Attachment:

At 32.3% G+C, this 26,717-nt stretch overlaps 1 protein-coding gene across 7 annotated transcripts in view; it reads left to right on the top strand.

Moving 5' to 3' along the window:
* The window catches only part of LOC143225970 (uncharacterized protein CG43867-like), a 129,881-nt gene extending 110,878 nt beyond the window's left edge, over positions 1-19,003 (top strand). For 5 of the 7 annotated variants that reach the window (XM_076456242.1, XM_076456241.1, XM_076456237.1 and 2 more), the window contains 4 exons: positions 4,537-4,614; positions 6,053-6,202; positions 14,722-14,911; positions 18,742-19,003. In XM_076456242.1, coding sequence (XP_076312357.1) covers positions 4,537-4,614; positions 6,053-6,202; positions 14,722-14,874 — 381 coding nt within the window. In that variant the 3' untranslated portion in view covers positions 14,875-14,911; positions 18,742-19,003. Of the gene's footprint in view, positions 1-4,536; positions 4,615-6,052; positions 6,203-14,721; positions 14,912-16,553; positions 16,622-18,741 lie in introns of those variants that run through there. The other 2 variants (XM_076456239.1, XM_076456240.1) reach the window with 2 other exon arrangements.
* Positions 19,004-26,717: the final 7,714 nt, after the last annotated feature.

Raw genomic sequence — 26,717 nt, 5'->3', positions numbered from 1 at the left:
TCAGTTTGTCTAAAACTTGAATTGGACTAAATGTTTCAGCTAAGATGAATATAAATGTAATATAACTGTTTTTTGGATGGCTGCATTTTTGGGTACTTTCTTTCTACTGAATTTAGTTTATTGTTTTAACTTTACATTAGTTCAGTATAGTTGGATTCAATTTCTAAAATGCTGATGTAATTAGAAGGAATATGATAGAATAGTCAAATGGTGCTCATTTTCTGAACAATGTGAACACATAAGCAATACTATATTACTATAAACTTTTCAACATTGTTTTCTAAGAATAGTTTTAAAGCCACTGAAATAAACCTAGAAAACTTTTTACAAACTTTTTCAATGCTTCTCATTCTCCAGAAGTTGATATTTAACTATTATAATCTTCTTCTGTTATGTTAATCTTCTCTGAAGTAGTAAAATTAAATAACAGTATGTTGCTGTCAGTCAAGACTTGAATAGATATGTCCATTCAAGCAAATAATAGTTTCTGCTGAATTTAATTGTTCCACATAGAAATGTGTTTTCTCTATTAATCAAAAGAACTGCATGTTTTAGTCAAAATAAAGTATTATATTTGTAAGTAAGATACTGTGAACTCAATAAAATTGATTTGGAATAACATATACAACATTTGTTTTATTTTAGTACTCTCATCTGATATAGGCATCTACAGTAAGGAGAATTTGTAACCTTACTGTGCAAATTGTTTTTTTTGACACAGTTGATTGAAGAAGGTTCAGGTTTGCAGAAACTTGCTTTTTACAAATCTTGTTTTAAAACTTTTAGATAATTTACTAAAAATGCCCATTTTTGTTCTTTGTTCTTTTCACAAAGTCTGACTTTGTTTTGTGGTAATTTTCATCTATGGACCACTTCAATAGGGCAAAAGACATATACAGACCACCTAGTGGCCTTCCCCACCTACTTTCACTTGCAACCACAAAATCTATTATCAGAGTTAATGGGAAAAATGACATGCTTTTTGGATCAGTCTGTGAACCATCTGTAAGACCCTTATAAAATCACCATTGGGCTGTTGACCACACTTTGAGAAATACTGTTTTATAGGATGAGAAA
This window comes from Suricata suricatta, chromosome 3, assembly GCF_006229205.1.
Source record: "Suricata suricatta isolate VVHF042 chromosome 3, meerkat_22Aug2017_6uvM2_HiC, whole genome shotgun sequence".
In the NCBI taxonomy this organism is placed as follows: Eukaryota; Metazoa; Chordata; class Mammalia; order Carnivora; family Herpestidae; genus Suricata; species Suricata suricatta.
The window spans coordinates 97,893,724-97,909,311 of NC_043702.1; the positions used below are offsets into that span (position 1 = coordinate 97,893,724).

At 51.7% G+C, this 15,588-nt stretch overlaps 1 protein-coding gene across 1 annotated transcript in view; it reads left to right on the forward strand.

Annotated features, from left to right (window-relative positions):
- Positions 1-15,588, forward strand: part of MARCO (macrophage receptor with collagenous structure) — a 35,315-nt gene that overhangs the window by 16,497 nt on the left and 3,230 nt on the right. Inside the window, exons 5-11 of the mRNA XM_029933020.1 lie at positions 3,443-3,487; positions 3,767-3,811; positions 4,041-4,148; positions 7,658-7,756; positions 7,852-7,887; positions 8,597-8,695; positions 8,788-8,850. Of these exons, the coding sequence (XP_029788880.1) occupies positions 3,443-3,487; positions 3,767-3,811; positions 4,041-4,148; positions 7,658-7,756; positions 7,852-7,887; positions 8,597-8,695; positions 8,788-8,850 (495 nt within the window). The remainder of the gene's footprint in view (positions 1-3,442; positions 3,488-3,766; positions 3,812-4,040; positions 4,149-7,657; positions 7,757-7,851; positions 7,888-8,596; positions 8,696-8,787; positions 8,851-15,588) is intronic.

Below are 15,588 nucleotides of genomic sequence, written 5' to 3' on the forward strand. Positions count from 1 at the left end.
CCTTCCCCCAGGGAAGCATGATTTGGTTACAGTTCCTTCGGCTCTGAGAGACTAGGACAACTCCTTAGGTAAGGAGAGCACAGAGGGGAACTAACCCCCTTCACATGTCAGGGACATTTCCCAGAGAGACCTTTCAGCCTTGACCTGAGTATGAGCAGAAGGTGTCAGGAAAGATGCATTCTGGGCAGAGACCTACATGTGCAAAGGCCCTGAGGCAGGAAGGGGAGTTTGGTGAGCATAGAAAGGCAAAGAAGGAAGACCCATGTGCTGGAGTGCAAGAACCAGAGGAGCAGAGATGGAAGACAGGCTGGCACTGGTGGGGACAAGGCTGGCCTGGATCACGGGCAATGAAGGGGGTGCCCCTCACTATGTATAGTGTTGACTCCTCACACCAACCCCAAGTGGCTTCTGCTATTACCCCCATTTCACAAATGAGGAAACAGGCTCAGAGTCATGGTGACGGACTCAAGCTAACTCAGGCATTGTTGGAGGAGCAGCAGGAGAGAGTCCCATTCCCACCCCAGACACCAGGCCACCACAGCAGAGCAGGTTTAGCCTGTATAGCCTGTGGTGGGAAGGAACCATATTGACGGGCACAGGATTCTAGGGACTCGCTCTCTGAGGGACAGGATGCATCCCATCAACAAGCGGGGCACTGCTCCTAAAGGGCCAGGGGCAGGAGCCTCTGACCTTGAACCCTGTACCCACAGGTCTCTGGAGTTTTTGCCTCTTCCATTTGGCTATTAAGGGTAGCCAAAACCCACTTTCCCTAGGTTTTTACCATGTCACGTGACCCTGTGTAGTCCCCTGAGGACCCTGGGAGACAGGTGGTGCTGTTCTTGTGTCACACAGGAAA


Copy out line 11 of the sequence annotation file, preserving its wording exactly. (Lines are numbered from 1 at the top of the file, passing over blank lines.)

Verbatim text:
At 51.7% G+C, this 15,588-nt stretch overlaps 1 protein-coding gene across 1 annotated transcript in view; it reads left to right on the forward strand.